The 7200 is a fantastic starter DSLR and I would recommend it over any of the cheaper entry-level models in Nikon’s range. It isn’t the fastest shooter out there, nor does it have the top of the line autofocus system, but for its price you can’t go wrong.
Cost: $996.95 on Amazon.
The new kid on the block that fits somewhere in the middle between the D7200 and the D500. It has the same image sensor as the D500, the AF system of the D7200 and a frame rate right in the middle (8 frames per second). The D7500 has a buffer of 50 RAW files, which is larger than the D7200’s 18.
It only has 1 SD card slot which will be a bummer for some photographers. On the plus side, the D7500 has a tilting touch screen and it shoots 4K video.
As a 7200 owner, I wasn’t overly excited about the announcement of this model because it’s not radically different to what I already own. But, at only $250 more, it’s worth considering if you want the faster frame rate and larger buffer size. Having a dedicated ISO button is also a bonus. If I was starting from scratch, I would seriously consider this model.
Cost: $1246.95 on Amazon.
The D500 is Nikon’s top of the line crop sensor camera. This camera is built for speed with a fast frame rate of 10 frames per second and nearly unlimited buffer of 200 RAW files! It also boasts an excellent 153 point autofocus system that is the same one used on the D5 (a $6500 body!). I see more and more bird photographers using this model and everyone raves about it. It’s twice the price of the D7200, but if it’s within your budget, this is a great option to consider.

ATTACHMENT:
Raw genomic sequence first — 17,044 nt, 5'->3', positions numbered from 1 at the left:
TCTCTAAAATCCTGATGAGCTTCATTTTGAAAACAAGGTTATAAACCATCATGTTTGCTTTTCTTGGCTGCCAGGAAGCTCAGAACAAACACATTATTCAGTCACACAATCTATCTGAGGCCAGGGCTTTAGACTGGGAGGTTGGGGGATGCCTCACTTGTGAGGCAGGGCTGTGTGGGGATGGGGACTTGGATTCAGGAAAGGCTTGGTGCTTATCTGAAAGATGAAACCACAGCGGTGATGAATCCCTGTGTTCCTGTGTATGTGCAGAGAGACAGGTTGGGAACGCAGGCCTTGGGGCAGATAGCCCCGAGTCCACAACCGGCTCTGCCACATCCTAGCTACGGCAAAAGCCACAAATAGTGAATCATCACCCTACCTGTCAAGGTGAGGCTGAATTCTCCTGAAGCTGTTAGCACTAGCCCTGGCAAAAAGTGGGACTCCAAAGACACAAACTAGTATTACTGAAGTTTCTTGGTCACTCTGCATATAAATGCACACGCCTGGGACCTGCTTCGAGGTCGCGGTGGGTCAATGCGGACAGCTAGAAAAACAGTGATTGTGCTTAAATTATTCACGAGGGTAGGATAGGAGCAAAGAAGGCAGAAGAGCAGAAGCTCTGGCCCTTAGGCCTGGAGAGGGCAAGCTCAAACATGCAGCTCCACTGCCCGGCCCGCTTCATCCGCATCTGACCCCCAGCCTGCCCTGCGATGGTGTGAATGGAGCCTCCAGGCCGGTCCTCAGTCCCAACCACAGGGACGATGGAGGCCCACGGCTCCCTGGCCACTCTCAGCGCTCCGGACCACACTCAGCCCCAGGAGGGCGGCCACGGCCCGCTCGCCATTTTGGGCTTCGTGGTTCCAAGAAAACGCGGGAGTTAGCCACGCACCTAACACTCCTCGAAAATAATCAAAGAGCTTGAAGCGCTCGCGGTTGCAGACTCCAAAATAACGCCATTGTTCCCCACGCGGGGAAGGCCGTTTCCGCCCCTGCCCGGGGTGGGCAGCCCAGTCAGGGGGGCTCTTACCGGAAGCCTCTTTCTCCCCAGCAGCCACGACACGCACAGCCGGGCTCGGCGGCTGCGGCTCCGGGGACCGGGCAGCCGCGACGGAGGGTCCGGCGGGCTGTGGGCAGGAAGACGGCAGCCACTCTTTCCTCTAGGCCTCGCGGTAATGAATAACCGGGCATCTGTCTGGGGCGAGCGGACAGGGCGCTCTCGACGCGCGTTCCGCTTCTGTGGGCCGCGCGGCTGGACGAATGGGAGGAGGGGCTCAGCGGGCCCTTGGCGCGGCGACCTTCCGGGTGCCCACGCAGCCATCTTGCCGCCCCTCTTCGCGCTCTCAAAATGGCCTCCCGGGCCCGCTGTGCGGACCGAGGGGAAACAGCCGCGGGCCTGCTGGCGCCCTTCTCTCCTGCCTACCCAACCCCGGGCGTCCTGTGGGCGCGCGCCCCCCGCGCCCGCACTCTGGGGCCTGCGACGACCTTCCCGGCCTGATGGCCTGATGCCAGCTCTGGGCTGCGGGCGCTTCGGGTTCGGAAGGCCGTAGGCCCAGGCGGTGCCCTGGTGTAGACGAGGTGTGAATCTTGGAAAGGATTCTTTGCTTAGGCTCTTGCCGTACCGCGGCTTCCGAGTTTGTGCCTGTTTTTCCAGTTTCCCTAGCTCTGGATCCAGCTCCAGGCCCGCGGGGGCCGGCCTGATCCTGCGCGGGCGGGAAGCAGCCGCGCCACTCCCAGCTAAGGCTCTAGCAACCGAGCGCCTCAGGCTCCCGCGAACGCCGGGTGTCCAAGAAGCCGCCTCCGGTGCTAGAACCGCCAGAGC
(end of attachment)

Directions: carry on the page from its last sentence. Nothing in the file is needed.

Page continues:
The D500 has 1 SD card slot and 1 XQD slot. You will need to buy a XQD Card card to take full advantage of the camera’s speed capabilities.
Nikon D7200 Versus D500
The major differences between these cameras are the autofocus system, frame rate and the buffer size. I had the opportunity to test the D500 for 45 minutes and I found that it focuses more quickly than the D7200. It can also really fire out the shots! When I’m taking bird in flight shots with the 7200, I have to be aware that my buffer will max out after about 3 seconds. This is still a reasonably long time, but you can’t just press down the shutter and blast away the way you can with a D500.
Both the D7200 and D500 will give you excellent quality images, but with the D500’s speed and faster focus you are more likely to get a sharp picture of a fast moving bird.
Although the D500 has slightly better ISO performance than the D7200, it is not on par with a full-frame camera like the D750. If you want to see for yourself, DP Review has a great tool where you can compare noise levels of an image taken by different cameras at different ISOs.
The D500 is a great option if you want a fast shooter than can really hammer out the flight shots or freeze the motion of fast moving birds. Considering it has the same autofocus system as the D5, it’s also good value for money. I also really enjoyed shooting with such a large buffer and fast frame rate – there is nothing hampering you from getting the shot you want!